Every good lawyer I know, and also some bad ones, has more work than he or she can handle.
One of the best, Jack Kimball, now a retired judge, once said to me, “Practicing law is the only profession of which I know that you have to undertake more than you can possibly do just to stay even.”
There are many bad ways and bad sources for finding lawyers. The internet, television, the yellow pages, recommendations from family, friends, neighbors, and co-workers may vary from excellent to dreadful. The best recommendations are from people who were represented by the lawyer in a similar case. No matter how strong the recommendation, the most important factor is your gut feeling after you talk with the lawyer. See Rule Six below.
The maxim, “you get what you pay for” does not apply to hiring lawyers. Rule One, never assume that an expensive lawyer is either competent or conscientious or vice-versa.
Lawyers are communicators. Effective trial lawyers, including any lawyer who tries family court cases, must communicate effectively, visually, orally, and in writing. People frequently tell me that their child would make a good lawyer because the child “will argue with a fence post.” Wrong. Good lawyers do not argue; they question, they listen, they explain. I tell each client at the initial interview, “First I want you to answer every question that I ask you. Then I will answer every question that you ask me and listen to everything you want to tell me. The only reason that I get to go first is that I will need some of your answers to answer your questions.” Rule Two, never hire a lawyer unless he or she asks good questions, listens to your answers, and listens to your concerns. Rule Three, hire a lawyer who respects you and your ability to help with your own case.
Frequently people tell me they chose me because “you are a fighter.” I tell them they should not want a fighter unless they want the emotional stress, the damaged relationships, the delay, and the expense that goes with a fight. They should seek a good negotiator who is able and willing to try their case if the negotiations are unsuccessful. Good negotiators maintain good relationships with other lawyers. Knowing when to settle and when to try the case requires considerable judgment. When a husband and wife go to trial, one of them is making a mistake. Rule Four, find a lawyer with good negotiation skills who can and will try your case if the other side is not reasonable.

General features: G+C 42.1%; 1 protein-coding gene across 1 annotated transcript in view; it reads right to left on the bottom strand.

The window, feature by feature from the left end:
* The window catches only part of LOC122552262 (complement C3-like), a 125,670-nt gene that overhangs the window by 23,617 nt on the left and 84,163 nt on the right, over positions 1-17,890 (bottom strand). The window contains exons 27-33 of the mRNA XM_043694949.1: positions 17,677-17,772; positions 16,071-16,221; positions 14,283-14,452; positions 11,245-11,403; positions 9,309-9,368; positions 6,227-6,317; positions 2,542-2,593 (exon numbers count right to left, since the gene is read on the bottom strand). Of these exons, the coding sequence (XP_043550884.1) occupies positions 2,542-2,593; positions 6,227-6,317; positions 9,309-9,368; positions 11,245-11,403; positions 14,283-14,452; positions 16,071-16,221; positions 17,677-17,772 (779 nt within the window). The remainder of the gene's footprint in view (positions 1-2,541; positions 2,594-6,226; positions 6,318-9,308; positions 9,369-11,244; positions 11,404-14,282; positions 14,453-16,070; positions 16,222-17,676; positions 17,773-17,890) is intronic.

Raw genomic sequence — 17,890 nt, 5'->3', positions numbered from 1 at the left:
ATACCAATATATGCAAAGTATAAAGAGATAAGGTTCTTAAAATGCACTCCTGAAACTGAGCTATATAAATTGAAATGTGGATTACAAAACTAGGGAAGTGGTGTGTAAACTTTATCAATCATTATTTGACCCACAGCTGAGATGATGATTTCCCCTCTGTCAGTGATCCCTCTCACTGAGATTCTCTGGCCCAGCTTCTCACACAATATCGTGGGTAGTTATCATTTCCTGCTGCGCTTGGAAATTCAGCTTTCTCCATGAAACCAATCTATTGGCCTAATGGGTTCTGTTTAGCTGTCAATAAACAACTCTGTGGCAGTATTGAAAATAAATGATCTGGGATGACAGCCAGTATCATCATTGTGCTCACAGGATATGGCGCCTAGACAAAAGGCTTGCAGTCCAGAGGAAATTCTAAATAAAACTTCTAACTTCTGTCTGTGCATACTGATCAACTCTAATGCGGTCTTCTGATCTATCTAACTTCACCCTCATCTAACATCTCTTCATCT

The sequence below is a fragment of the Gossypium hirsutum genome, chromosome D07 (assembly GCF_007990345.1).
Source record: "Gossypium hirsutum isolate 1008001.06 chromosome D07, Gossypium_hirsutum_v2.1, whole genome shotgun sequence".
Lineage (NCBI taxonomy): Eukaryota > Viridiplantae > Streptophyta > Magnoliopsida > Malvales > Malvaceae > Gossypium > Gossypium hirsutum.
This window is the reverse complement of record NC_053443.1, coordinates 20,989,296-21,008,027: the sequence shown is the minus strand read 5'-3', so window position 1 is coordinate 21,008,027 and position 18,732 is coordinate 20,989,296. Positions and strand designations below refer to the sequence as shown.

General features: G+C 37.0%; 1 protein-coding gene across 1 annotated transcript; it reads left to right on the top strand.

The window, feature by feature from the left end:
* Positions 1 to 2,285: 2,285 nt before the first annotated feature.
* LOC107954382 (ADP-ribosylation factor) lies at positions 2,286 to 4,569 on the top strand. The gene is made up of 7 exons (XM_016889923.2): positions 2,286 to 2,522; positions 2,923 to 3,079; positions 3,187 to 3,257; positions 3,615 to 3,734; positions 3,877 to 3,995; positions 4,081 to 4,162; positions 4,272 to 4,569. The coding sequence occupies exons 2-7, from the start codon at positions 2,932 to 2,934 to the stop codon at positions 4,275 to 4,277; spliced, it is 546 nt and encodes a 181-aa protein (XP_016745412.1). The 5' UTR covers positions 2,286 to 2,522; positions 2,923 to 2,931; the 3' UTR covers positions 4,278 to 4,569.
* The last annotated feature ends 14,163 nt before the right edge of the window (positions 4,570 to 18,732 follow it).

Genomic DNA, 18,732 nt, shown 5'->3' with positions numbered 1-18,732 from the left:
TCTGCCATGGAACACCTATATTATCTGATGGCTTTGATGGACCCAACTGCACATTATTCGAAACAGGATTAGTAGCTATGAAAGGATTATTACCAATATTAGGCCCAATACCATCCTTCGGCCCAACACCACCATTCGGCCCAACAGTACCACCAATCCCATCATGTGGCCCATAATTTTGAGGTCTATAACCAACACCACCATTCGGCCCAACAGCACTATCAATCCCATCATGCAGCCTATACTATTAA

A professional appearance suggests professional ability and standing. A person’s appearance reflects his respect for oneself and respect for one’s audience. If you come to my office with your hair in curlers or with a three day growth of beard and you are barefooted with a dirty tee shirt and ripped blue jeans or shorts, then you effectively communicate what you think of me. Likewise, if I meet you for our appointment with a mouth full of gum or tobacco, a sports shirt, and no tie then I effectively communicate what I think of you. A lawyer who appears in court with less than a dark suit, dress shirt, and tie, or comparable dress for a woman, suggests a lack of respect for the case, the judge, and himself or herself.
One should not judge the book by the cover, but one is not likely to buy a book with a poor cover unless it comes highly recommended. Rule Five, in your search for a professional lawyer, look for a professional appearance. I sometimes wear loafers to the office on “lack of pride Friday” and I may wear shorts or jeans to the office on weekends, but I generally wear a dark dress suit with a white dress shirt, and tie-up shoes to show my respect for my clients, my staff and myself.
In March 1969 a woman fired me and went to another lawyer. I was devastated. The next week another woman fired that lawyer and came to me. A great truth was revealed that day–not every lawyer is suited to every client and vice-versa. Rule Six, you and your lawyer must be comfortable with each other. If you have reservations about a lawyer, do yourself and the lawyer a favor by continuing your search. Clients want clear answers without exceptions or reservations. This is rarely possible because the law is complicated and the answers to most questions are not black or white; they are gray. I regularly explain to clients that the law is not a science, that exact answers are rarely available, that my advice may change as the circumstances change, and that people do not pay lawyers a lot of money to answer easy questions. Clients who believe that their case is simple are the most difficult clients to satisfy.
Rule Seven, if you think your case is simple do not hire me; take it to a lawyer who agrees with you.